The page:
The Securities Act

The Securities Act regulates the domestic securities markets in an ex ante fashion. "The Securities Act, [o]ften referred to as the 'truth in securities' law, has two basic objectives, to 'require that investors receive financial and other significant information concerning securities being offered for public sale' and to 'prohibit deceit, misrepresentations, and other fraud in the sale of securities.'"10 "A primary means of accomplishing these goals is the disclosure of important financial information through the registration of securities. This information enables investors, not the government, to make informed judgments about whether to purchase a company's securities."11 The Securities Act regulates initial public offerings of securities and requires most listed companies to follow proscribed registration procedures that require, among other things, specified information be included in a prospectus.12

The Exchange Act

Under Exchange Act §§13(a) and 15(d), issuers of registered securities must provide specific information in the format required by SEC rules or regulations, in periodic reports, including annual and quarterly reports. The Seventh Circuit summarized the major disclosure obligations of issuers under federal securities law in Gallagher v. Abbott Laboratories, 269 F.3d 806 (7th Cir. 2001), as follows:

We do not have a system of continuous disclosure. Instead firms are entitled to keep silent ... unless positive law creates a duty to disclose.... The 1933 Act requires firms to reveal information only when they issue securities, and the duty is owed only to persons who buy from the issuer or an underwriter distributing on its behalf; every other transaction is exempt under §4, 15 U.S.C. §77d. ... Section 13 of the ... Exchange Act ... adds that the SEC may require issuers to file annual and other periodic reports – with the emphasis on periodic rather than continuous. . . (emphasis added).13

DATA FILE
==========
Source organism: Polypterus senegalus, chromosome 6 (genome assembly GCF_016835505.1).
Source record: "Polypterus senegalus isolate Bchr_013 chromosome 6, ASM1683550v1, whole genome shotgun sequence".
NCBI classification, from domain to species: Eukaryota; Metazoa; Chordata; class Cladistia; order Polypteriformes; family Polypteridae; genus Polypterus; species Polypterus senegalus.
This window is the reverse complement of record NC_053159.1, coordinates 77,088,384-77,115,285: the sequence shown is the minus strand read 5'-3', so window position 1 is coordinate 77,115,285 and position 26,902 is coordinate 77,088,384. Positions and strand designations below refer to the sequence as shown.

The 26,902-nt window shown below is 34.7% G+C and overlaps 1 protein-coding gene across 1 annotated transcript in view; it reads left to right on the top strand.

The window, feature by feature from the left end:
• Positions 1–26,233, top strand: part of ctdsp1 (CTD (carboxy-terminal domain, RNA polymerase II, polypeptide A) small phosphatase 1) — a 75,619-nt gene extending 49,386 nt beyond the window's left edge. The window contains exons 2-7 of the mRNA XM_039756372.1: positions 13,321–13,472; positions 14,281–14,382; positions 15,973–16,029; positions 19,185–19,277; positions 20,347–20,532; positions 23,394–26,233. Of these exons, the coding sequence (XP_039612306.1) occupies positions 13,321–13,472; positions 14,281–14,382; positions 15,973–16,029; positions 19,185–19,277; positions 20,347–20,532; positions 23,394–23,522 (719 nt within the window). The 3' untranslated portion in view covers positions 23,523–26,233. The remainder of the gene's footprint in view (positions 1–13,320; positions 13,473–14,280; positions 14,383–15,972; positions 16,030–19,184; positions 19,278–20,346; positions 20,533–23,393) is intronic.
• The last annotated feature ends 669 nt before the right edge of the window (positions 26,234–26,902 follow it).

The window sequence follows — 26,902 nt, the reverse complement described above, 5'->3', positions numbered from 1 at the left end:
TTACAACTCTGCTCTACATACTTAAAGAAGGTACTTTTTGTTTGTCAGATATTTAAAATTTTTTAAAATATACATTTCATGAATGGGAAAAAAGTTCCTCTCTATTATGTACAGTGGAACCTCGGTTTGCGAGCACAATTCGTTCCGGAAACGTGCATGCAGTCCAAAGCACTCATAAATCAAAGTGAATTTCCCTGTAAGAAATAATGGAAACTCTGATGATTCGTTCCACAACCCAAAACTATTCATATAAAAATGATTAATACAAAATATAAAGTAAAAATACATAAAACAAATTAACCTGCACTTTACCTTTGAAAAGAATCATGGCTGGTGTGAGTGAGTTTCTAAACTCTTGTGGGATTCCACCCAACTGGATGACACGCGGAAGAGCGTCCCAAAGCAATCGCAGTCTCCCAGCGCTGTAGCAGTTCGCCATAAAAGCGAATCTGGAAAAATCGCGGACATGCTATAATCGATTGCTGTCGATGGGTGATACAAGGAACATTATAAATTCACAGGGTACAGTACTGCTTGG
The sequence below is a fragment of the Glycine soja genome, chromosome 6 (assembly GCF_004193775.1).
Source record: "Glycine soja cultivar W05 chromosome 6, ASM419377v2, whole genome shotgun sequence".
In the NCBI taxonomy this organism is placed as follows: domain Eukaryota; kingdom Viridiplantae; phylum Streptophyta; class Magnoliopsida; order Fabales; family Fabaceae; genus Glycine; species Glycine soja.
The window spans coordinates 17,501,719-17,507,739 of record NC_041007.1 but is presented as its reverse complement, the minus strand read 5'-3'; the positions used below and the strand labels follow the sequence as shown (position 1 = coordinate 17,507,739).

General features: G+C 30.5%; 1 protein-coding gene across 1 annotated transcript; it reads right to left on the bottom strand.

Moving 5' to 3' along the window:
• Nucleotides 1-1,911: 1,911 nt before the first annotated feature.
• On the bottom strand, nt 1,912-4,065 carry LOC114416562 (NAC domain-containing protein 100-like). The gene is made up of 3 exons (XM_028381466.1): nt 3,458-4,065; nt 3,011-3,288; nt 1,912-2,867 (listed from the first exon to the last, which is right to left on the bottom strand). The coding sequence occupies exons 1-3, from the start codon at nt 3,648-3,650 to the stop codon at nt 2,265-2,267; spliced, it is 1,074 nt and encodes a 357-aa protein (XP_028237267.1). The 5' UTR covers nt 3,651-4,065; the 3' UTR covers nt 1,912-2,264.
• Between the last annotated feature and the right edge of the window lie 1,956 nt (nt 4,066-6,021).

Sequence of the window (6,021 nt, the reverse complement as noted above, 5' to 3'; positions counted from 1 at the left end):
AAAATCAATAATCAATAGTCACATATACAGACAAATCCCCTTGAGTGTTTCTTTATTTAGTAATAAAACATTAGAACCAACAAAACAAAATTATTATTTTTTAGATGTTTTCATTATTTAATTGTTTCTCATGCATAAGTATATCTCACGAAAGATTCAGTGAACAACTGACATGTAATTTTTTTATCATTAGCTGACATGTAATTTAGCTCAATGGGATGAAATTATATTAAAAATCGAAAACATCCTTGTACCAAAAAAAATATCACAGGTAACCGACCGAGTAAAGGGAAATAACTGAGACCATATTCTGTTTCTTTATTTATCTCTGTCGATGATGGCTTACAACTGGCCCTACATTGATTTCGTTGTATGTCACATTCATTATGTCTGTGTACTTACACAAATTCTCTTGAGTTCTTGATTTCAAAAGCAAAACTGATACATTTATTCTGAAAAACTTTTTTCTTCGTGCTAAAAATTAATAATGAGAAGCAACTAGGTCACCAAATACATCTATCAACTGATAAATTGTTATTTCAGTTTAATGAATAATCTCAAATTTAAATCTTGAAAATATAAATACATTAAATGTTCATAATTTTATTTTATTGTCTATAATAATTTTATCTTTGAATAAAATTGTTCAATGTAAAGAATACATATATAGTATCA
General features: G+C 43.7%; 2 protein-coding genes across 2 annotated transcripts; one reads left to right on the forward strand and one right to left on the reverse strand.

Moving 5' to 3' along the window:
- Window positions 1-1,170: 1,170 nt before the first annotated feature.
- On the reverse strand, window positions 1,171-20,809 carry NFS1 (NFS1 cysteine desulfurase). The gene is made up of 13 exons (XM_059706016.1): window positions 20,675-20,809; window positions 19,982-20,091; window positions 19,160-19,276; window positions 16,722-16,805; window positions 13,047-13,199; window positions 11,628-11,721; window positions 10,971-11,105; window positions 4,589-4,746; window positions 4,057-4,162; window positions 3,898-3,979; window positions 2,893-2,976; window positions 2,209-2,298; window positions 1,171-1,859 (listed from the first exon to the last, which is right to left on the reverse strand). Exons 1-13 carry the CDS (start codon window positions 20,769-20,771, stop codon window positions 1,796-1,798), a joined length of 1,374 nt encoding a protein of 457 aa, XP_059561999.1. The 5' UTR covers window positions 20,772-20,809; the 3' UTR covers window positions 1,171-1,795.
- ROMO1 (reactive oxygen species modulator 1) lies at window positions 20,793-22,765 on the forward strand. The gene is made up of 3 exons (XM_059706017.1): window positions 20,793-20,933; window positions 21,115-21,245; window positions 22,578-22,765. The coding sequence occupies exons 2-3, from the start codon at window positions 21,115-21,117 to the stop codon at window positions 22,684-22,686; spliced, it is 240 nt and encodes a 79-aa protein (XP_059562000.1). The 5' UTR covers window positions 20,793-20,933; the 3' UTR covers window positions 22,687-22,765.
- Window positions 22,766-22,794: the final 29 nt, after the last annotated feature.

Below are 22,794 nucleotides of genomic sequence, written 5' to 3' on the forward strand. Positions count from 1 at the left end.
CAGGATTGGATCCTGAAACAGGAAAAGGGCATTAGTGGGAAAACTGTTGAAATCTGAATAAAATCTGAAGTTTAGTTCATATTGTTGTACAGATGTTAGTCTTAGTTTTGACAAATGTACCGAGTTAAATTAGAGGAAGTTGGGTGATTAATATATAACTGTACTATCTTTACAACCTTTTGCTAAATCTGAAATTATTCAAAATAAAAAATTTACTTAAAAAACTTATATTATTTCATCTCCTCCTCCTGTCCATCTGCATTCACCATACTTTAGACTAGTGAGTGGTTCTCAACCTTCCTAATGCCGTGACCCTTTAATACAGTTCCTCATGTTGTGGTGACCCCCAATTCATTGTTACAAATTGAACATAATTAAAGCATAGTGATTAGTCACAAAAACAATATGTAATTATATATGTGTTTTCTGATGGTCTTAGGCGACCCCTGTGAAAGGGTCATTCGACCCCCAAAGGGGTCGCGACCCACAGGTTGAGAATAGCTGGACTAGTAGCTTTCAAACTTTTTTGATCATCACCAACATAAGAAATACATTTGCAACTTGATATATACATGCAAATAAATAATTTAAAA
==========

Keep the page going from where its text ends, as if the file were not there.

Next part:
As initially noted, this general rule allowing a listed company to remain silent until required to disclose information is subject to various exceptions. Most securities fraud actions are based on alleged violations of Section 10(b) of the Exchange Act and its implementing rule, 10b-5, which have a much broader reach than their counterparts under the Securities Act (that must involve fraudulent conduct related to a public offering).14

What Constitutes "Material Information" for Disclosure Purposes?

"Congress did not define the [key] term 'materiality' in either the Securities Act or the Exchange Act."15 This has resulted in scholarly commentary and regulatory interpretation about what constitutes material information to be disclosed – i.e., should it be analyzed using a quantitative approach; a qualitative one, or a hybrid?16 There has also been debate about what information a publicly-traded company must disclose (and when and how to make such disclosures). The Commission rejects using a quantitative or qualitative approach in favor of what it calls "robust" principles-based disclosures. As an SEC official recently explained: